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Nevada Rules of Civil Procedure

Rule 4.3. Service Outside Nevada

(a)     Service Outside Nevada but Within the United States.

(1)   Serving Individuals. A party may serve process outside Nevada, but within the United States, in the same manner as provided in Rule 4.2(a) for serving such a defendant within Nevada, or as prescribed by the law of the place where the defendant is served.

(2)   Serving Minors and Incapacitated Persons. A party may serve process outside Nevada, but within the United States, in the same manner as provided in Rule 4.2(b) for serving such a defendant within Nevada.

(3)   Serving Entities and Associations. A party may serve process outside Nevada, but within the United States, in the same manner as provided in Rule 4.2(c)(1) for serving such a defendant within Nevada, or as prescribed by the law of the place where the defendant is served.

(4)   Serving Another State or Territory. Service upon another state or territory, its public entities and political subdivisions, and their officers and employees may be made in the manner prescribed by that state’s or territory’s law for serving a summons or like process on such a defendant.

(5)   Serving the United States. Service upon the United States and its agencies, corporations, officers, or employees may be made as provided by Rule 4 of the Federal Rules of Civil Procedure.

(6)    Authorized Persons. Service must be made by a person who is authorized to serve process under the law of the state or territory where service is made.

(b)     Service Outside the United States.

(1) Serving an Individual. Unless otherwise provided by these rules, an individual—other than a minor, an incapacitated person, or a person whose waiver has been filed—may be served at a place outside of the United States:

(A)   by any internationally agreed means of service that is reasonably calculated to give notice, such as those authorized by the Hague Convention on the Service Abroad of Judicial and Extrajudicial Documents;

(B)    if there is no internationally agreed means, or if an international agreement allows but does not specify other means, by a method that is reasonably calculated to give notice:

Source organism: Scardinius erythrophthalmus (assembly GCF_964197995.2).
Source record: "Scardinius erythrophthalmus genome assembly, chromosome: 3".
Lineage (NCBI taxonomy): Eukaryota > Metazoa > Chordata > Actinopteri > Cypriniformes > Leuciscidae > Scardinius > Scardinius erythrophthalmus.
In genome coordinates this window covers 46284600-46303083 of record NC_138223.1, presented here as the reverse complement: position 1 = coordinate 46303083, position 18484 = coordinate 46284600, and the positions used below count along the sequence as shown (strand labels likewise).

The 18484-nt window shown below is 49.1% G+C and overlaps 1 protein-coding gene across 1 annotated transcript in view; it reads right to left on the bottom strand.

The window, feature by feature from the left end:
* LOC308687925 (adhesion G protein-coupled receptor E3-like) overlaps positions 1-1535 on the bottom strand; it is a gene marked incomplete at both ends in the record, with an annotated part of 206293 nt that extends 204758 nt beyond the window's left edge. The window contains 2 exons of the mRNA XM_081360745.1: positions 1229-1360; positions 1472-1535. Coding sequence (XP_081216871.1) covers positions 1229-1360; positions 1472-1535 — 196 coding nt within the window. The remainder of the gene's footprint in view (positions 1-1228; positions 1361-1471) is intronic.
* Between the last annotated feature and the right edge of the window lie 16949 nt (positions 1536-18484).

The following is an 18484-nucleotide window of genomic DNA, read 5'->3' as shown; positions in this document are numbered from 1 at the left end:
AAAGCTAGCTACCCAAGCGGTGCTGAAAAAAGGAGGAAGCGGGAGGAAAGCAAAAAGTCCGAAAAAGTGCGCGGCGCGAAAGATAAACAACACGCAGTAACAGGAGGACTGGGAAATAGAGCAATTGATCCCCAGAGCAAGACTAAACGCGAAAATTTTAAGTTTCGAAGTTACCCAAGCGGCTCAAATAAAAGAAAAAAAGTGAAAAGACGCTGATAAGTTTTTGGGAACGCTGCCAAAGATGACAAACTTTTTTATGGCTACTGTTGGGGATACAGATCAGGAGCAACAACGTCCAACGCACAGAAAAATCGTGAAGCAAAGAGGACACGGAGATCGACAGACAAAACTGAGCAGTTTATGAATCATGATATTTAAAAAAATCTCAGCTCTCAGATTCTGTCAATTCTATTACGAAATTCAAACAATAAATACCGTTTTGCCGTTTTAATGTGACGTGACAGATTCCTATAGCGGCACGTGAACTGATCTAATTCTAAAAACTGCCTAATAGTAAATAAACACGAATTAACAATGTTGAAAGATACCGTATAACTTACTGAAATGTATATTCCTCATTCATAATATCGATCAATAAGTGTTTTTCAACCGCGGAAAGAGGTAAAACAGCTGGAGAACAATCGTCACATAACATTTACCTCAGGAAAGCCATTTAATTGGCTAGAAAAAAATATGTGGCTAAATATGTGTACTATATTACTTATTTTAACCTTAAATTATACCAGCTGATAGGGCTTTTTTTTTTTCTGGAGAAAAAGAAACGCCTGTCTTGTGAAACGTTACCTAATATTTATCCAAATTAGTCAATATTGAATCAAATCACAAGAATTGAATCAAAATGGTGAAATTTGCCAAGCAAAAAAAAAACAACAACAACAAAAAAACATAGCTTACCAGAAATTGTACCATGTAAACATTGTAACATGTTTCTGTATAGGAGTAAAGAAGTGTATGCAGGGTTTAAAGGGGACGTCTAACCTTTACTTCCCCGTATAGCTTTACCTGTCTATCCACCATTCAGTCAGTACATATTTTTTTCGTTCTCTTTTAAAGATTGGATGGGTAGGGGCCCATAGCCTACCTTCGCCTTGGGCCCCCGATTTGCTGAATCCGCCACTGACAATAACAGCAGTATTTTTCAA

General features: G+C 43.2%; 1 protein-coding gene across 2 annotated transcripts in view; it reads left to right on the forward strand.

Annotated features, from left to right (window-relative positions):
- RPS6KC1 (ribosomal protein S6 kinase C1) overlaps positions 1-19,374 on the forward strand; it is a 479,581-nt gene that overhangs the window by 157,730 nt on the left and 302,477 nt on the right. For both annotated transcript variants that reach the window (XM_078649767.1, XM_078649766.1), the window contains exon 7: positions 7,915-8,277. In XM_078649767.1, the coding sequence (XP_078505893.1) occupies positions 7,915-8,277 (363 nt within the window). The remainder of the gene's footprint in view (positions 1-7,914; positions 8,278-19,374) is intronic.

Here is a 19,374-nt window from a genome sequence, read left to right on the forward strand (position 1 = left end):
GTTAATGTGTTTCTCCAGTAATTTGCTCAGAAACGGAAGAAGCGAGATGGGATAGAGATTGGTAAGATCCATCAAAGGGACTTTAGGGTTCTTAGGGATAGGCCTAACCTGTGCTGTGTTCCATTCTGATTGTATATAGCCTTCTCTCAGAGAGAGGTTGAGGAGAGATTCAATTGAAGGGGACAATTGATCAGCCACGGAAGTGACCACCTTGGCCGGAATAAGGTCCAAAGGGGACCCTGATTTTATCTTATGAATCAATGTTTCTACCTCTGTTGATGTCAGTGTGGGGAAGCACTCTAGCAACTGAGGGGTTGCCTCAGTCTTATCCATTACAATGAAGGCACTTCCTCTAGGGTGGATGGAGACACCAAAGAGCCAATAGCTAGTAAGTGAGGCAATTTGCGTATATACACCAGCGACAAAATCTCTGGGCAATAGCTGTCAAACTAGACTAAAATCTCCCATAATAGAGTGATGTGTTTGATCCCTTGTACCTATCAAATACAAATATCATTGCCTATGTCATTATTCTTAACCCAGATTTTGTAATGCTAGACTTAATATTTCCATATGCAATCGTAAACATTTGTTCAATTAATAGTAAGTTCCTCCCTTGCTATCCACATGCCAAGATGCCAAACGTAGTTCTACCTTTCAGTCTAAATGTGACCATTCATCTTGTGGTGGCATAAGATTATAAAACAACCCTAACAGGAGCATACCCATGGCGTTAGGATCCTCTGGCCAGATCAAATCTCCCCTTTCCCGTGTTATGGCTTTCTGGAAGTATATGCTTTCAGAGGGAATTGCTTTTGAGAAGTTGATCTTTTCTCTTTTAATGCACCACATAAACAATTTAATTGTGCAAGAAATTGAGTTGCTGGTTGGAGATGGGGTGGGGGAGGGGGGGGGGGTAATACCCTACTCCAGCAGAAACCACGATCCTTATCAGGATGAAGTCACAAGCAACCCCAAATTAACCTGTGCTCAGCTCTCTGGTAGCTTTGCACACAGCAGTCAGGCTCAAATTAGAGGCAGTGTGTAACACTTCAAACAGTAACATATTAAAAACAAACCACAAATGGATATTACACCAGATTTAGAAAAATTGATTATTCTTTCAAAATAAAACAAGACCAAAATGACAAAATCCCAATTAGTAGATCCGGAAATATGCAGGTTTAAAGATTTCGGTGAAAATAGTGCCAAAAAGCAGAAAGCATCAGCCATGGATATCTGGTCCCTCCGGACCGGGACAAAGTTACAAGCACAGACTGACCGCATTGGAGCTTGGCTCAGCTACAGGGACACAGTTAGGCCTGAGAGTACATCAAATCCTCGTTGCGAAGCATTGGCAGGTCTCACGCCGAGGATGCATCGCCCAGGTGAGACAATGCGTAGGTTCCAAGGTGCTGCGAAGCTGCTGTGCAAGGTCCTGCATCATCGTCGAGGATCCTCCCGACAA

(i)    as prescribed by the foreign country’s law for service in that country in an action in its courts of general jurisdiction;

(ii)    as the foreign authority directs in response to a letter rogatory or letter of request; or

(iii)     unless prohibited by the foreign country’s law, by:

(a)    delivering a copy of the summons and of the complaint to the individual personally; or

(b)    using any form of mail that the clerk addresses and sends to the individual and that requires a signed receipt; or

(C)   by other means not prohibited by international agreement, as the court orders.

(2)   Serving a Minor or Incapacitated Person. A minor or an incapacitated person who is outside the United States must be served in the manner prescribed by Rule 4.3(b)(l)(B)(i) or (ii), or 4.3(b)(1)(C).

(3)   Serving Entities or Associations. An entity or association that is outside the United States may be served in any manner prescribed by Rule 4.3(b)(1) for serving an individual, except personal delivery under Rule 4.3(b)(l)(B)(iii)(a).

(4)      Serving a Foreign Country or Political Subdivision. A foreign country or a political subdivision, agency, or instrumentality thereof must be served under 28 U.S.C. § 1608.

Advisory Committee Note—2019 Amendment

Rule 4.3(a) governs service outside Nevada but within the United States and amends former NRCP 4(e)(2). Rule 4.3(b) governs service outside of the United States and is drawn from FRCP 4(f), (g), (h), and (j).

About the Author

Jay Young is a Las Vegas, Nevada attorney. His practice focuses on acting as an Arbitrator and Mediator.

Mr. Young can be reached at 702.667.4868 or at jay@h2law.com.

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